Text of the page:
Magazines that survive the ages become staples of our culture:
Life, Harper’s,
and
Time
among them. These titles
are as familiar to us as great film classics and works of literature because they shaped how entire generations have
seen the world.
GQ
can easily be esteemed as one of the great magazines to weather the turbulent decades. After more than 70
years in circulation, the magazine’s title has become synonymous with fashionable, as in, “You look so
GQ
.”
The magazine’s design has progressed over the decades to mirror the changing image of the stylish, affluent man.
In the era of 20-something millionaires and 30-something retirees, design expresses quality and confidence with a
cool, yet reserved, edge.
WHY IT WORKS:
With few frills,
GQ
is straightforward in its attempt to be a timeless publication, giving a nod to its history while
firmly maintaining its stylish reputation. Richly colored photographs and striking type treatment boldly accentuate
clean, classic page layout—offering variety but staying grounded with a proud sense of the magazines identity.
GQ
Fashion for the New Affluent Man
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far left Strong, bold cover lines outline a straight-on
portrait of Kevin Spacey on the front of the October
2000 issue—an example of the magazine’s
assertive,confident covers.
left A stunning lineup of stars grace the cover of
GQ
's coveted "Men of the Year" issue.
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Still,
GQ
hasn’t avoided becoming “a lot hipper” over
the last several years, mainly to appeal to younger au-
diences who have grown up rather quickly, says design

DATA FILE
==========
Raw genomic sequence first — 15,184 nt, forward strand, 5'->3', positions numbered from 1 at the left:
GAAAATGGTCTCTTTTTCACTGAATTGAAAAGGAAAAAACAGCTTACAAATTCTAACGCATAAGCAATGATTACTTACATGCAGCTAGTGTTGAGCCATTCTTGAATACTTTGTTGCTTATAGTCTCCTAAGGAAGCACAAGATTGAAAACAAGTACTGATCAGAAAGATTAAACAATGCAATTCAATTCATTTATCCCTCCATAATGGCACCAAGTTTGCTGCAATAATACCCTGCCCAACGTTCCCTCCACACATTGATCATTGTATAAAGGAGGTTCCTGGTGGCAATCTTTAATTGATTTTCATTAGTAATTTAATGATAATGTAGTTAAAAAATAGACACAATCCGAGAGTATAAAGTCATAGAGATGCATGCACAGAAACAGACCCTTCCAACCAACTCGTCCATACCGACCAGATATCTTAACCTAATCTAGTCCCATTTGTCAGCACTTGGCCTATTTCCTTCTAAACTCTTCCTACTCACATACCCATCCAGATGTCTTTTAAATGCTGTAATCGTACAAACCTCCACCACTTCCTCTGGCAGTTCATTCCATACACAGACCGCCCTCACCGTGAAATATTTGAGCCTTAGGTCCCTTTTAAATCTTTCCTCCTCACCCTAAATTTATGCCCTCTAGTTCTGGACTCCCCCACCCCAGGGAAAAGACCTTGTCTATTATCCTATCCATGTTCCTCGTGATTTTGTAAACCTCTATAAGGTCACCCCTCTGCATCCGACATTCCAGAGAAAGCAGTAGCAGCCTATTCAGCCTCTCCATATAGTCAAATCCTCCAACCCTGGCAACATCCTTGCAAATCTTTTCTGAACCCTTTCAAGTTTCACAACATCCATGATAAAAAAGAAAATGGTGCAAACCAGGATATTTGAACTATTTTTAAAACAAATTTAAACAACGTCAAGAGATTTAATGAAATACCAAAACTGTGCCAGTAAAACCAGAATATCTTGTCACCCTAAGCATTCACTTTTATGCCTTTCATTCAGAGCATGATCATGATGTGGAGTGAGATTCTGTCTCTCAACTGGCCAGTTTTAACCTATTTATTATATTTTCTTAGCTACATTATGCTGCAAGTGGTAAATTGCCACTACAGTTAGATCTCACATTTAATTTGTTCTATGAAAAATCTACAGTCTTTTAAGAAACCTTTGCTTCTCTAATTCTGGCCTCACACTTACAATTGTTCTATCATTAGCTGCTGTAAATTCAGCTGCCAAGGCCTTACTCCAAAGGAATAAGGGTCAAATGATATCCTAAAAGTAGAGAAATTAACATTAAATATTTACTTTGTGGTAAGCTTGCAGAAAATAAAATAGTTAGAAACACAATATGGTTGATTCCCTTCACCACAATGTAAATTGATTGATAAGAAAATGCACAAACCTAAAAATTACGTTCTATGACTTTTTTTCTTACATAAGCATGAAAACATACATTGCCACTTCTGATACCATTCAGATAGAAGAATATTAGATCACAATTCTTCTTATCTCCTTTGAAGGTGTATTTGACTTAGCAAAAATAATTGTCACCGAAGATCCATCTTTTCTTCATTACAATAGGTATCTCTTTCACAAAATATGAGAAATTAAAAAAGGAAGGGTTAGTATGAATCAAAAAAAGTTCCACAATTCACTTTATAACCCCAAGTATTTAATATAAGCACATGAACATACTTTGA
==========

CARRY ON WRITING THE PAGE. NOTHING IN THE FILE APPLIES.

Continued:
director Arem Duplessis.
“With the economy as good as it’s been, we have a
more sophisticated audience who’s increasingly con-
cerned with overall style,” he says. “He dresses for the
job he wants, not the job he has.”
The New Gentleman
left
GQ
excels in cover-
ing a wide variety of sub-
jects, reflecting the tone
and message of each ar-
ticle through its design,
while maintaining con-
sistency. This playful se-
ries of layouts for the
September 1999 football
issue uses the subdued
palette and plenty of
white space, but inserts
fun images and type to
play off the energy and
excitement of the fea-
tured game.
above A variation on
the football theme for the
same September issue is
a spread of loud colors
and patterns, introducing
the sport in Samoa.
left Tightly cropped
photos act as a colorful
banner across this silver-
coated page introducing
GQ
’s coveted “Men of the
Year” awards—an exam-
ple of how accented color
touches up ordinarily
subdued pages.
Average readers range from recent college grads to
around 40 years old, generally hold advanced de-
grees, and make between $35,000 and $100,000 a
year. Such an age gap may be difficult for other mag-
azines to straddle, but Duplessis says the
GQ
reader
responds less to generational messages and more to
a prevailing attitude.
“Our readers already know who they are,” he says.
“We avoid anything over the top and stick to a classic
aesthetic, one that has no time period.”
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